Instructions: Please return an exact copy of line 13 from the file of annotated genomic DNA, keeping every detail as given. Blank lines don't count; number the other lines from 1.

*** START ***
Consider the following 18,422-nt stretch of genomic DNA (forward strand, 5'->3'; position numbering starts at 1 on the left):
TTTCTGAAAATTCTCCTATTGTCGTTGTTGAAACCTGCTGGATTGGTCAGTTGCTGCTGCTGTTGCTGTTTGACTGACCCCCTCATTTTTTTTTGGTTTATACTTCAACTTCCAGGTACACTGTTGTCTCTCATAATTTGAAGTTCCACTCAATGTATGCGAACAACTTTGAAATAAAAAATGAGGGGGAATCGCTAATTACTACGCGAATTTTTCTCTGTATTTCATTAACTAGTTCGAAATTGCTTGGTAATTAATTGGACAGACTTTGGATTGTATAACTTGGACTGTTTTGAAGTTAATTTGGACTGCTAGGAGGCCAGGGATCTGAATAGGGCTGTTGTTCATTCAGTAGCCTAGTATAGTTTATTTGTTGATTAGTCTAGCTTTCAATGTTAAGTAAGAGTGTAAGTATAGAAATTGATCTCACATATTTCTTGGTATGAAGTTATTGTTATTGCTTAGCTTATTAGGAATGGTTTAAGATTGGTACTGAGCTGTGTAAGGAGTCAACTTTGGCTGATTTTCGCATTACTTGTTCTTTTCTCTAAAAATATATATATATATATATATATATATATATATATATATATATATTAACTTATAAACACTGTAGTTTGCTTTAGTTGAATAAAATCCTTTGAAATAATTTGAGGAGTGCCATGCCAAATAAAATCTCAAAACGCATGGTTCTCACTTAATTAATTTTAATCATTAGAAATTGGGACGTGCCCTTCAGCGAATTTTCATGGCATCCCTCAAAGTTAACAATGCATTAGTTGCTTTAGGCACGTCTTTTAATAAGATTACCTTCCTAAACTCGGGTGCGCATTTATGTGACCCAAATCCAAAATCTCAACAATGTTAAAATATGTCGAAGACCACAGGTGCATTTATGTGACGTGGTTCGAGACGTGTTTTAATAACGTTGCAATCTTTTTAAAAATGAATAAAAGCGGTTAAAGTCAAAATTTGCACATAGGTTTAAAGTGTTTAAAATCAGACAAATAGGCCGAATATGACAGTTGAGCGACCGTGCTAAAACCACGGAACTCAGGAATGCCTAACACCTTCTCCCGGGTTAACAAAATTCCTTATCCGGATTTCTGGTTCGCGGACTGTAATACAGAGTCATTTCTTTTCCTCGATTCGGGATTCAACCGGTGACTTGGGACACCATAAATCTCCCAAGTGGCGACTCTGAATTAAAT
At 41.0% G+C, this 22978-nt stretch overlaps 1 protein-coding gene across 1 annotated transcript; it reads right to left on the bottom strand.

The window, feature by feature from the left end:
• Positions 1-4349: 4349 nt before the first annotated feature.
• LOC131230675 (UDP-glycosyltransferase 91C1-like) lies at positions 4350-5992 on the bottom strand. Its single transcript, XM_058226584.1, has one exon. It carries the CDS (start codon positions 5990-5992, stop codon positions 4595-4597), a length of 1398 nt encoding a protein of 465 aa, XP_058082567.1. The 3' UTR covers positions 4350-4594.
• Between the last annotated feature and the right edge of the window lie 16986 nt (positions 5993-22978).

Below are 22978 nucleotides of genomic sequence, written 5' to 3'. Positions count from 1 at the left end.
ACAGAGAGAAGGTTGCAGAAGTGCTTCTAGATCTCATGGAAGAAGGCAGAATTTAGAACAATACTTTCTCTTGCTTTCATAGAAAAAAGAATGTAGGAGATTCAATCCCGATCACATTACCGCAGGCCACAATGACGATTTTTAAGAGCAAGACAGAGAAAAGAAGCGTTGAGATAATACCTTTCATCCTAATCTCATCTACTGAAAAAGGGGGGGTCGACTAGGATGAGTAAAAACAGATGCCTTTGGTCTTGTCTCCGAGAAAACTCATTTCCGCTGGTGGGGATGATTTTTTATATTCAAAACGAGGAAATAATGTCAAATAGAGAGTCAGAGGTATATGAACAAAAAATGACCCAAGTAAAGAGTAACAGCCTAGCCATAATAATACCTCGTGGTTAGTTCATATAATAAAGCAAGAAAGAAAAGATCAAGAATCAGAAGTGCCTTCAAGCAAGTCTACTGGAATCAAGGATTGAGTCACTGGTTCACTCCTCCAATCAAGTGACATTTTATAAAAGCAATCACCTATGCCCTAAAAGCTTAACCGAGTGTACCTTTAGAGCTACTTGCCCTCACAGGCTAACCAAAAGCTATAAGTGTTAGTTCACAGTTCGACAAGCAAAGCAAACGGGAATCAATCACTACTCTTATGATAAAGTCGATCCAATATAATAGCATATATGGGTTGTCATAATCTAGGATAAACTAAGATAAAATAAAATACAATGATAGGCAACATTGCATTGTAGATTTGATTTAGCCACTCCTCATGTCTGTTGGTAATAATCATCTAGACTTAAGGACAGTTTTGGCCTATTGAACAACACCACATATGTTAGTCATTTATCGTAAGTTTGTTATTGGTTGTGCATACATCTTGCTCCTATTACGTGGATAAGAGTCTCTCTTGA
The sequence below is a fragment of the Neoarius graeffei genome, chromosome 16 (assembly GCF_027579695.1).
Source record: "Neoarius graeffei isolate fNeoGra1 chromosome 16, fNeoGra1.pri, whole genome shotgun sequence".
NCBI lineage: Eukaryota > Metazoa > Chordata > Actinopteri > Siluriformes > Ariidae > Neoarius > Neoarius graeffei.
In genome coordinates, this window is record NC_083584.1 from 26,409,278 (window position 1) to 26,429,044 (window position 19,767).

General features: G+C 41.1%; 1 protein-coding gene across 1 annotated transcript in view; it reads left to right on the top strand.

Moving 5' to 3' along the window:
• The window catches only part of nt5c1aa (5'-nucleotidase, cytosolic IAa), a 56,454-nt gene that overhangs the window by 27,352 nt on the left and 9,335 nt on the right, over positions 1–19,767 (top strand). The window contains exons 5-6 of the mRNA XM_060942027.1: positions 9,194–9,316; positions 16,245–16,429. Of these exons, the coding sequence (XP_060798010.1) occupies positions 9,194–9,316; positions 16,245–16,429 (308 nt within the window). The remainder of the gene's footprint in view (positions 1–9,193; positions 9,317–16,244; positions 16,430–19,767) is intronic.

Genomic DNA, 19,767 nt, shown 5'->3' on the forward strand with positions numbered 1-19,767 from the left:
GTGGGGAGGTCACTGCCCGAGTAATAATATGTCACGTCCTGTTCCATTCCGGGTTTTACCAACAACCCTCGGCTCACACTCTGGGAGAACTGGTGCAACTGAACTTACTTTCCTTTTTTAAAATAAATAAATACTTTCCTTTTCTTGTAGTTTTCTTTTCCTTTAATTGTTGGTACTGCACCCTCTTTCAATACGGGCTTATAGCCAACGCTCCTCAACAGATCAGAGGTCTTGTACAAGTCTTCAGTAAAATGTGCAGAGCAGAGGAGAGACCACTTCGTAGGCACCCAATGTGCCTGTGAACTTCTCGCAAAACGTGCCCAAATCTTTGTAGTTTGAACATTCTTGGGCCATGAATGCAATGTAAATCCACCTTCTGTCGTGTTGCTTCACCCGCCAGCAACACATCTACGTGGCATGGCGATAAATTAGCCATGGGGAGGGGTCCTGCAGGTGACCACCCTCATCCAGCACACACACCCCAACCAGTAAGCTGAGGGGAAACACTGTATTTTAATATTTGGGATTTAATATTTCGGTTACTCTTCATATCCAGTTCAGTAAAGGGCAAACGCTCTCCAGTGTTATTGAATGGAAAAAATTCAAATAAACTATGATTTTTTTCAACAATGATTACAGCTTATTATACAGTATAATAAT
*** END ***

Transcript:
In genome coordinates, this window is record NC_083584.1 from 26,409,278 (window position 1) to 26,429,044 (window position 19,767).